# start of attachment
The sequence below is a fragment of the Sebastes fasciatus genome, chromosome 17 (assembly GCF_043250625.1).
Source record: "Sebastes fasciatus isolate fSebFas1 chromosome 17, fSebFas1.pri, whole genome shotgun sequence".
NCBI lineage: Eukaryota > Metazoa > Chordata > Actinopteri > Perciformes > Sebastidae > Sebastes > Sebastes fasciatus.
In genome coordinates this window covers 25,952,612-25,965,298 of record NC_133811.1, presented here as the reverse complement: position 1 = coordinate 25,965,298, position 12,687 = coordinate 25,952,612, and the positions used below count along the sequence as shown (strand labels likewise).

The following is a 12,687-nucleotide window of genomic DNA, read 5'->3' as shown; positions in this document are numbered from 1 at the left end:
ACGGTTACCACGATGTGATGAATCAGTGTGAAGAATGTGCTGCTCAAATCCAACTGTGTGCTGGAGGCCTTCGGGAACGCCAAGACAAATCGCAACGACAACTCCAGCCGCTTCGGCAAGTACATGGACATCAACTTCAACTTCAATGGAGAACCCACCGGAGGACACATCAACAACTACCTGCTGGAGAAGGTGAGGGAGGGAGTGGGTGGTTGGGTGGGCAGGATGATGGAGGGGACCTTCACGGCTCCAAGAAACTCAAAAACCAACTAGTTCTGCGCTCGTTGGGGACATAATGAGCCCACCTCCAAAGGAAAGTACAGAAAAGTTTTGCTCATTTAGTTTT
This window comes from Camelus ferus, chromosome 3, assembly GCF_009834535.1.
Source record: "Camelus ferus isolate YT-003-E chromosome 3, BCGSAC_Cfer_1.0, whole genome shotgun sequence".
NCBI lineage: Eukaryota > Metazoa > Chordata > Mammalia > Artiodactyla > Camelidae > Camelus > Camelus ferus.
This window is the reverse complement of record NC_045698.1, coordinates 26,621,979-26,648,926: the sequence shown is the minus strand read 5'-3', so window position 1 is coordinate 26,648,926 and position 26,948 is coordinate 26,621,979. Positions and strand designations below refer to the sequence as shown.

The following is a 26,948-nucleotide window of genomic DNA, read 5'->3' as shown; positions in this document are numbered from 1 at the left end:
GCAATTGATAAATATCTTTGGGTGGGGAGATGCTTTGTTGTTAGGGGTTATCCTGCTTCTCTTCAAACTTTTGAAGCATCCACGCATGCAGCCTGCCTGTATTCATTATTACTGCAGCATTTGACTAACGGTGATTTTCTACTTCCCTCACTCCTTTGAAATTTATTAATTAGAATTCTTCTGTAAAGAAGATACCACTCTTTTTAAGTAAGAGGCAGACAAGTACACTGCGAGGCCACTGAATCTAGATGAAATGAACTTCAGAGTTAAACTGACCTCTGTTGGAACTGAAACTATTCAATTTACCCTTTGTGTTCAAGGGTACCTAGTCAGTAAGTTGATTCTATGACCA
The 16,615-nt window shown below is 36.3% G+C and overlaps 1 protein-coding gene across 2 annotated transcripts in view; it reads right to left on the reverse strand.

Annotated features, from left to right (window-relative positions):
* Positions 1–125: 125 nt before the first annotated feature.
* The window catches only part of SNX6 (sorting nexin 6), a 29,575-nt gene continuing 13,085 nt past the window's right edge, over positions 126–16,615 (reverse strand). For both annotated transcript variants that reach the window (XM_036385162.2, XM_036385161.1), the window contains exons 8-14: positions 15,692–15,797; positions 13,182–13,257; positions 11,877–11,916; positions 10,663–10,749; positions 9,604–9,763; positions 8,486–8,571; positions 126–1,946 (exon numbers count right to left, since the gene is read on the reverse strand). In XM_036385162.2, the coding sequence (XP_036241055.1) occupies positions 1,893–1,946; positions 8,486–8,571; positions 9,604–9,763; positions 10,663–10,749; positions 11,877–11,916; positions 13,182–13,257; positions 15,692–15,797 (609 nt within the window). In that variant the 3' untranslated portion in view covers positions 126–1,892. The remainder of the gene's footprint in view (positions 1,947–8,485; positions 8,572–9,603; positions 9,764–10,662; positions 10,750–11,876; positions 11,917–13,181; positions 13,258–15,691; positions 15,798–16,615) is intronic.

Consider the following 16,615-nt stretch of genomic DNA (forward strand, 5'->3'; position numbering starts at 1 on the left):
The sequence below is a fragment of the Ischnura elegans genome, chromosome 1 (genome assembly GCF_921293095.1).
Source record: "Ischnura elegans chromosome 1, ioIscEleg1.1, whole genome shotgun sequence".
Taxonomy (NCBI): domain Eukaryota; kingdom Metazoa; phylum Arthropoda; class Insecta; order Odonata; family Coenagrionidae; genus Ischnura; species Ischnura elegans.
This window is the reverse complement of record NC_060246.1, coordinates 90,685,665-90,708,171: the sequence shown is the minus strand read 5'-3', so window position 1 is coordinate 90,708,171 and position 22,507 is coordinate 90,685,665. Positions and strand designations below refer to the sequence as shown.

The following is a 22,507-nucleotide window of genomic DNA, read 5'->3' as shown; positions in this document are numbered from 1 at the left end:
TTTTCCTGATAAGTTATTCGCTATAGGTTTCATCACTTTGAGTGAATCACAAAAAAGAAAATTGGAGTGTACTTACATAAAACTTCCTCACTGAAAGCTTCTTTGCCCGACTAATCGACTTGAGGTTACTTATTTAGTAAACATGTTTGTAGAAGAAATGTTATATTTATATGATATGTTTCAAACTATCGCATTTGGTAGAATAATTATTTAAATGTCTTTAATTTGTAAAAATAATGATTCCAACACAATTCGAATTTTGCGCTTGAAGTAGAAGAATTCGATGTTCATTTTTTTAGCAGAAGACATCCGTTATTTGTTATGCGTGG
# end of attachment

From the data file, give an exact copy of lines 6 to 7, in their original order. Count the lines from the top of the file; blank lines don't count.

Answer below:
ACGGTTACCACGATGTGATGAATCAGTGTGAAGAATGTGCTGCTCAAATCCAACTGTGTGCTGGAGGCCTTCGGGAACGCCAAGACAAATCGCAACGACAACTCCAGCCGCTTCGGCAAGTACATGGACATCAACTTCAACTTCAATGGAGAACCCACCGGAGGACACATCAACAACTACCTGCTGGAGAAGGTGAGGGAGGGAGTGGGTGGTTGGGTGGGCAGGATGATGGAGGGGACCTTCACGGCTCCAAGAAACTCAAAAACCAACTAGTTCTGCGCTCGTTGGGGACATAATGAGCCCACCTCCAAAGGAAAGTACAGAAAAGTTTTGCTCATTTAGTTTT
This window comes from Camelus ferus, chromosome 3, assembly GCF_009834535.1.